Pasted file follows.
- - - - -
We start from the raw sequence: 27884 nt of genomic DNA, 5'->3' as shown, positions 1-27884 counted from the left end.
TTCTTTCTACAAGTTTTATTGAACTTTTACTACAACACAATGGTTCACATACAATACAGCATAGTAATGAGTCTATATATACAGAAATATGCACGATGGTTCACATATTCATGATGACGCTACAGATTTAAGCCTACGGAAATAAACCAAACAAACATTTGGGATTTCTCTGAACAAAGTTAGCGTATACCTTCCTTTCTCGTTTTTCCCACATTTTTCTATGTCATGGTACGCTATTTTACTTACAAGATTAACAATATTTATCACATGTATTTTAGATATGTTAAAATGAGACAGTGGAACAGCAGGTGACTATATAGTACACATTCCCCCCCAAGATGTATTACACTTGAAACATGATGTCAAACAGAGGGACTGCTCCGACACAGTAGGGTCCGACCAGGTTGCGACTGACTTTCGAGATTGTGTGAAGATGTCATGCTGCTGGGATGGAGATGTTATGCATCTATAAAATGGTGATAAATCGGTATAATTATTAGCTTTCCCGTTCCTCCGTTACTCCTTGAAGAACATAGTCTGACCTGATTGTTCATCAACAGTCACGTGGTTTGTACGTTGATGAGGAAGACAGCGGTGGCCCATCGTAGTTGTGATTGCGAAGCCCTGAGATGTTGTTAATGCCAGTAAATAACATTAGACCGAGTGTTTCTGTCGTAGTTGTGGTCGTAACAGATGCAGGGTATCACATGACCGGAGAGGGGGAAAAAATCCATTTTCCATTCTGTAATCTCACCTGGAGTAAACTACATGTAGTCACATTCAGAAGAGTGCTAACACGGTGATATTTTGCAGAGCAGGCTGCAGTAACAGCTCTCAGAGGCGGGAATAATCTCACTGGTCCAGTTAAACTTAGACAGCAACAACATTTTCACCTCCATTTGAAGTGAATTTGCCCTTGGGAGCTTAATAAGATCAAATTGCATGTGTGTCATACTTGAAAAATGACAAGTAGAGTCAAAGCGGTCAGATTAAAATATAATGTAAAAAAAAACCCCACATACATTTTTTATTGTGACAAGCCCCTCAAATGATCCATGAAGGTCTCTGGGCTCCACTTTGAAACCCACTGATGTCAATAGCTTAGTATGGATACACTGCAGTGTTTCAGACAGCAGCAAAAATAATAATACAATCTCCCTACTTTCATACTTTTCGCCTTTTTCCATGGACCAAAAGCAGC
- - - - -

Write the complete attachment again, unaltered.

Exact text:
We start from the raw sequence: 27884 nt of genomic DNA, 5'->3' as shown, positions 1-27884 counted from the left end.
TTCTTTCTACAAGTTTTATTGAACTTTTACTACAACACAATGGTTCACATACAATACAGCATAGTAATGAGTCTATATATACAGAAATATGCACGATGGTTCACATATTCATGATGACGCTACAGATTTAAGCCTACGGAAATAAACCAAACAAACATTTGGGATTTCTCTGAACAAAGTTAGCGTATACCTTCCTTTCTCGTTTTTCCCACATTTTTCTATGTCATGGTACGCTATTTTACTTACAAGATTAACAATATTTATCACATGTATTTTAGATATGTTAAAATGAGACAGTGGAACAGCAGGTGACTATATAGTACACATTCCCCCCCAAGATGTATTACACTTGAAACATGATGTCAAACAGAGGGACTGCTCCGACACAGTAGGGTCCGACCAGGTTGCGACTGACTTTCGAGATTGTGTGAAGATGTCATGCTGCTGGGATGGAGATGTTATGCATCTATAAAATGGTGATAAATCGGTATAATTATTAGCTTTCCCGTTCCTCCGTTACTCCTTGAAGAACATAGTCTGACCTGATTGTTCATCAACAGTCACGTGGTTTGTACGTTGATGAGGAAGACAGCGGTGGCCCATCGTAGTTGTGATTGCGAAGCCCTGAGATGTTGTTAATGCCAGTAAATAACATTAGACCGAGTGTTTCTGTCGTAGTTGTGGTCGTAACAGATGCAGGGTATCACATGACCGGAGAGGGGGAAAAAATCCATTTTCCATTCTGTAATCTCACCTGGAGTAAACTACATGTAGTCACATTCAGAAGAGTGCTAACACGGTGATATTTTGCAGAGCAGGCTGCAGTAACAGCTCTCAGAGGCGGGAATAATCTCACTGGTCCAGTTAAACTTAGACAGCAACAACATTTTCACCTCCATTTGAAGTGAATTTGCCCTTGGGAGCTTAATAAGATCAAATTGCATGTGTGTCATACTTGAAAAATGACAAGTAGAGTCAAAGCGGTCAGATTAAAATATAATGTAAAAAAAAACCCCACATACATTTTTTATTGTGACAAGCCCCTCAAATGATCCATGAAGGTCTCTGGGCTCCACTTTGAAACCCACTGATGTCAATAGCTTAGTATGGATACACTGCAGTGTTTCAGACAGCAGCAAAAATAATAATACAATCTCCCTACTTTCATACTTTTCGCCTTTTTCCATGGACCAAAAGCAGC